Composizione Digitale shared an article from Pocket: Trevor Rabin – Harmony of mind and spirit, analog, and digital

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Trevor Rabin – Harmony of mind and spirit, analog, and digital
kvraudio.com
Trevor Rabin – Harmony of mind and spirit, analog, and digital

kvraudio.comDec 27th 2012 MIDI can make mediocre musicians sound good, good musicians sound great, and great musicians prolific. Trevor Rabin falls into the third category. He has embraced and derives major benefits from computer technology, but he is still analog when it comes to making music. Even if you are one of a small group that hasn’t heard his work with Yes you probably have heard one of his film scores or the NBA theme song.

His background has been well-documented on Wikipedia and in interviews like this one. In short Trevor grew up in a very creative household. His father was first chair in the Johannesburg Symphony Orchestra, and his mother was a piano teacher and a painter. He has studied many kinds of music during his lifetime as his recent and amazingly diverse CD Jacaranda clearly illustrates. Classically trained in all aspects of symphonic music, he used his ears to learn rock and jazz, and then combined all of it to create his own sound.

He has one of the most well-equipped project studios I have ever seen. In addition to a large assortment of outboard gear there is an awesome collection of stringed instruments of all kinds hanging on the wall. He plays them directly or through a collection of amps into Digital Performer running on his Mac. There is “live” room that is largely taken up by an acoustic piano that he keeps mic’ed for piano parts, and a machine room that is full of older Emu samplers and Gigas. For him the computer is a tool to record what he plays.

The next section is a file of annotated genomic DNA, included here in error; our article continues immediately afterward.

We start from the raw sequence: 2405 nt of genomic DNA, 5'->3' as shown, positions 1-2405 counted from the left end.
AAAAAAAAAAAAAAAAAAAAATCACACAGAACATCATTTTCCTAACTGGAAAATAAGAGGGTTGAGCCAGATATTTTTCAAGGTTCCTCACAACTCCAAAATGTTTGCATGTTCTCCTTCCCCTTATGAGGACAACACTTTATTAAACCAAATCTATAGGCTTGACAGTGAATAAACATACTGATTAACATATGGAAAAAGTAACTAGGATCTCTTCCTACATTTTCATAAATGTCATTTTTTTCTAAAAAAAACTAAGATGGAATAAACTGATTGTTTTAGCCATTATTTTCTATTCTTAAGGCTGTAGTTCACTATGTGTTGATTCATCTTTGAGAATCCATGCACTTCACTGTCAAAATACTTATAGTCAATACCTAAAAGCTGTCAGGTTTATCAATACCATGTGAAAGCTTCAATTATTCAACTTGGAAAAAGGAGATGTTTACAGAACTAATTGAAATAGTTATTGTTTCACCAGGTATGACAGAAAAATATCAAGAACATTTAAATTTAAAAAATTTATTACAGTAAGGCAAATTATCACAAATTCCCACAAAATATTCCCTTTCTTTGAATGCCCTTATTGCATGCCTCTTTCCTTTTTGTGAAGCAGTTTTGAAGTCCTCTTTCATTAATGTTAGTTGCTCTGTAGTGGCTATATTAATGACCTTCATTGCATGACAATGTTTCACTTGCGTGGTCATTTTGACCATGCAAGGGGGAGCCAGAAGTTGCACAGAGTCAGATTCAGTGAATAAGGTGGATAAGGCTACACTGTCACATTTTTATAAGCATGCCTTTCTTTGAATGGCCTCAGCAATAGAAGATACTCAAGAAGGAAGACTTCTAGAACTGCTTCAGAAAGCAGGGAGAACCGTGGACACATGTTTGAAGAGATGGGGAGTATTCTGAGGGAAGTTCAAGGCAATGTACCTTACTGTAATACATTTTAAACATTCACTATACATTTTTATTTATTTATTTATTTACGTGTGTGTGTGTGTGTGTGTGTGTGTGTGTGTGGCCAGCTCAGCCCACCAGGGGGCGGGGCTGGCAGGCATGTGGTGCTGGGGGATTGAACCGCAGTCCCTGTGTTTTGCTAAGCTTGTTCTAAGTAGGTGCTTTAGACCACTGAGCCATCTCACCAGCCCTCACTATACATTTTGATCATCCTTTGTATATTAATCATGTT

I came out of the interview thinking that it’s a pleasure to meet someone within whom passion, experience, and aptitude are so well matched.

I remember the first tour you did with Yes well. It was a great revival for them…

Yea, and I think one of the useful things is that I wasn’t a fan of the band. I didn’t dislike them, but I never really listened to them. The first Yes-related album I heard growing up in South Africa was “Six Wives” by Rick Wakeman. I loved that thing. There was one piece I just loved, which was… (plays riff of Rick Wakeman’s “Jane Seymore” flawlessly on keyboard)? Years before meeting Rick, I worked it out on the guitar. And it’s a lot harder on the guitar. It was quite difficult and when we started touring together on the reunion tour, Chris Squire was worried that Rick and I weren’t going to hit it off and I said, “Why not? He seems like a really funny, nice guy.” And we did hit it off so well. I mean, we just hung out the whole time. When the tour was finished, he called me and said, “Play on my album.”

So when we were on the Yes tour together, he said, “Instead of me going into that, why don’t you start?” And then he would join in. And of course it was hard on guitar, so I would always go (plays same riff on guitar). And then when he came in, he’d be going (plays same riff faster) and I’d be thinking, “Bastard.” So we got on really well.

Film scoring is about spotting and

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